Director Nick Zeig-Owens documents Trixie’s enormous success, but if he catches her at her highest, he also catches her at her lowest. Trixie is a fantasy and a character, not built for disappointment, so it’s Brian who handles the blows. And perhaps the most revelatory nugget from the documentary is that Brian, unlike alter-ego Trixie, seems to be a bit of an introvert. So no matter how many people line up outside the venue just to shake her hand, or how many tiaras she’s crowned with on stage, Brian is at heart a humble guy trying to navigate the same murky waters as everyone else.

Trixie Mattel: Moving Parts is a nifty little peek behind the curtain of one of drag’s most successful performers – but climbing to the top always comes with a cost.

The Yellow Birds

Sean and I have been sharing the 90s movies we’re nostalgic for, movies that I so treasured in my youth that they still make me feel young to this day. I wondered if there was a specific movie that made me realize I’ve crossed over to old. Does such a movie exist? I do remember watching a not very good movie called Better Off Dead and realize that rather than empathizing with the young John Cusack character, I actually sympathized for the dad. Gah! And lately, because we’ve been able to binge-watch 30 years worth of The Simpsons on Disney+, I’ve realized that when that show first came on the air, I was Lisa’s age, and now I’m older than Homer and Marge. Oof. But today I stumbled upon the real answer: war movies. I’ve never been more acutely aware just how young 18 is than watching war movies.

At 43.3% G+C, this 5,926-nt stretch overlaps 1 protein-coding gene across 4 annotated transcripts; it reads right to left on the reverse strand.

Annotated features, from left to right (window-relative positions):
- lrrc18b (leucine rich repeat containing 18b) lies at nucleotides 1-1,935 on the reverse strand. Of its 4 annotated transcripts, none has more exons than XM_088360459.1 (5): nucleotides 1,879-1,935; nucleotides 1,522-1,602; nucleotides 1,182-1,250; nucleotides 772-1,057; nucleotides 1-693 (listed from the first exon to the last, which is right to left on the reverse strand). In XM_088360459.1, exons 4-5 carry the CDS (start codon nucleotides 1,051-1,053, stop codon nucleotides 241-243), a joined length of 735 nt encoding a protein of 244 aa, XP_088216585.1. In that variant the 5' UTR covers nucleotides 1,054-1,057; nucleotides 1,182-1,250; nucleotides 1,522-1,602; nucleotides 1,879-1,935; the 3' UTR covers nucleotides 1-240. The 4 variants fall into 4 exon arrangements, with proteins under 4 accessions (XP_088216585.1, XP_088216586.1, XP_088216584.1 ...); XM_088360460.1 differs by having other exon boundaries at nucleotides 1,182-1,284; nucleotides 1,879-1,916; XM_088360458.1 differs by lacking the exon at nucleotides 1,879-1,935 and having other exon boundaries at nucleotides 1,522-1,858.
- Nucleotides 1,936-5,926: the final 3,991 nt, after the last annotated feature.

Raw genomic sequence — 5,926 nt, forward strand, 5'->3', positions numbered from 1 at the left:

Daniel Murphy (Tye Sheridan) is 18 and still has no need for a razor when he enlists in the army. He makes fast friends with Bartle (Alden Ehrenreich), who is barely older than he is, but just barely is enough for Murph’s mom (Jennifer Aniston) to make Bartle promise to look after him. Then, before they can fully lace up their boots, they’re shipped to Iraq.

I think 18 is young to choose a major in college. Not necessarily for a lack of maturity but at 18 you’ve hardly seen the world, you hardly know the choices, or what that degree actually means, and whether it will actually translate into a well-paying job you won’t immediately hate. Eighteen is certainly too young to make a commitment that could get your limbs blown off – or worse. It’s too young to really understand what you’re getting into, and what’s truly on the line. It’s too young to understand the politics of war and whether all engagements are worthy (and even seasoned politicians don’t understand, but nor do they care – it’s not their asses on the line). It’s too young to really understand the sacrifice; the teenage brain still believes itself to be invincible. Statistics are just things that happen to other people who aren’t and never could be you.

It’s achingly young; Murph sees some shit that no kid should ever see. He’s not supposed to think for himself. Orders are orders. But killing people is killing people and young Murph just can’t make that right in his head. And I don’t need to tell you how very scant the mental health resources are in the army. The army eats up young people and spits out mangled bodies and mangled souls. Murph becomes a lost soul, disconnected and disillusioned. Bartle is haunted by that promise to Murph’s mom.

When Bartle returns home, his mother (Toni Collette) finds him changed, disturbed. But Murph’s mom finds that her son is missing. Bartle knows the answers but might be too broken to tell.

The Yellow Birds has uniformly stellar performances. It’s a little familiar, perhaps not a very distinguished addition to the war movie canon, but I do think its message is worthy. We all know that war is hell, but this film reminds us that the hell extends beyond the battlefield.